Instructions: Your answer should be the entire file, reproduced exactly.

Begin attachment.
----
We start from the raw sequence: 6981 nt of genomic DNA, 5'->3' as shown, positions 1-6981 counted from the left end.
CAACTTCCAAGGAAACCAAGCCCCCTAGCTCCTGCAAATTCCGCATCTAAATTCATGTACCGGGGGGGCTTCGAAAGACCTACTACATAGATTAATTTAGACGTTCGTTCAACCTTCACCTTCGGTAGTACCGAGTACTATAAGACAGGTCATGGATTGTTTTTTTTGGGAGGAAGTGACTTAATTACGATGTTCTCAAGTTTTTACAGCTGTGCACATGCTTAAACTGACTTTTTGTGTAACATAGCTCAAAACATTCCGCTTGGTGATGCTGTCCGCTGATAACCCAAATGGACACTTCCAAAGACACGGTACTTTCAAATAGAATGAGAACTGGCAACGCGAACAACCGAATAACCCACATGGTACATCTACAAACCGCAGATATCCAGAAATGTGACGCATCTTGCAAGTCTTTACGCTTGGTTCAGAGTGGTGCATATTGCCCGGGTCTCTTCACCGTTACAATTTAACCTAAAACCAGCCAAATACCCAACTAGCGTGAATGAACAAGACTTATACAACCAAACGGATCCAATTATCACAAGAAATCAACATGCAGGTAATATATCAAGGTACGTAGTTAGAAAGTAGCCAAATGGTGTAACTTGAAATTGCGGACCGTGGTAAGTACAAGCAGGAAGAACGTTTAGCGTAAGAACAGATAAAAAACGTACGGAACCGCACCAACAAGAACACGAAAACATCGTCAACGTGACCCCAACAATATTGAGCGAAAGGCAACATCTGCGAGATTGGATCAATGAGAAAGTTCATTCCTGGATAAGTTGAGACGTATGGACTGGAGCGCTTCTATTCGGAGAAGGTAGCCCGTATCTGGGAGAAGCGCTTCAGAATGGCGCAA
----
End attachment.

We start from the raw sequence: 6981 nt of genomic DNA, 5'->3' as shown, positions 1-6981 counted from the left end.
CAACTTCCAAGGAAACCAAGCCCCCTAGCTCCTGCAAATTCCGCATCTAAATTCATGTACCGGGGGGGCTTCGAAAGACCTACTACATAGATTAATTTAGACGTTCGTTCAACCTTCACCTTCGGTAGTACCGAGTACTATAAGACAGGTCATGGATTGTTTTTTTTGGGAGGAAGTGACTTAATTACGATGTTCTCAAGTTTTTACAGCTGTGCACATGCTTAAACTGACTTTTTGTGTAACATAGCTCAAAACATTCCGCTTGGTGATGCTGTCCGCTGATAACCCAAATGGACACTTCCAAAGACACGGTACTTTCAAATAGAATGAGAACTGGCAACGCGAACAACCGAATAACCCACATGGTACATCTACAAACCGCAGATATCCAGAAATGTGACGCATCTTGCAAGTCTTTACGCTTGGTTCAGAGTGGTGCATATTGCCCGGGTCTCTTCACCGTTACAATTTAACCTAAAACCAGCCAAATACCCAACTAGCGTGAATGAACAAGACTTATACAACCAAACGGATCCAATTATCACAAGAAATCAACATGCAGGTAATATATCAAGGTACGTAGTTAGAAAGTAGCCAAATGGTGTAACTTGAAATTGCGGACCGTGGTAAGTACAAGCAGGAAGAACGTTTAGCGTAAGAACAGATAAAAAACGTACGGAACCGCACCAACAAGAACACGAAAACATCGTCAACGTGACCCCAACAATATTGAGCGAAAGGCAACATCTGCGAGATTGGATCAATGAGAAAGTTCATTCCTGGATAAGTTGAGACGTATGGACTGGAGCGCTTCTATTCGGAGAAGGTAGCCCGTATCTGGGAGAAGCGCTTCAGAATGGCGCAA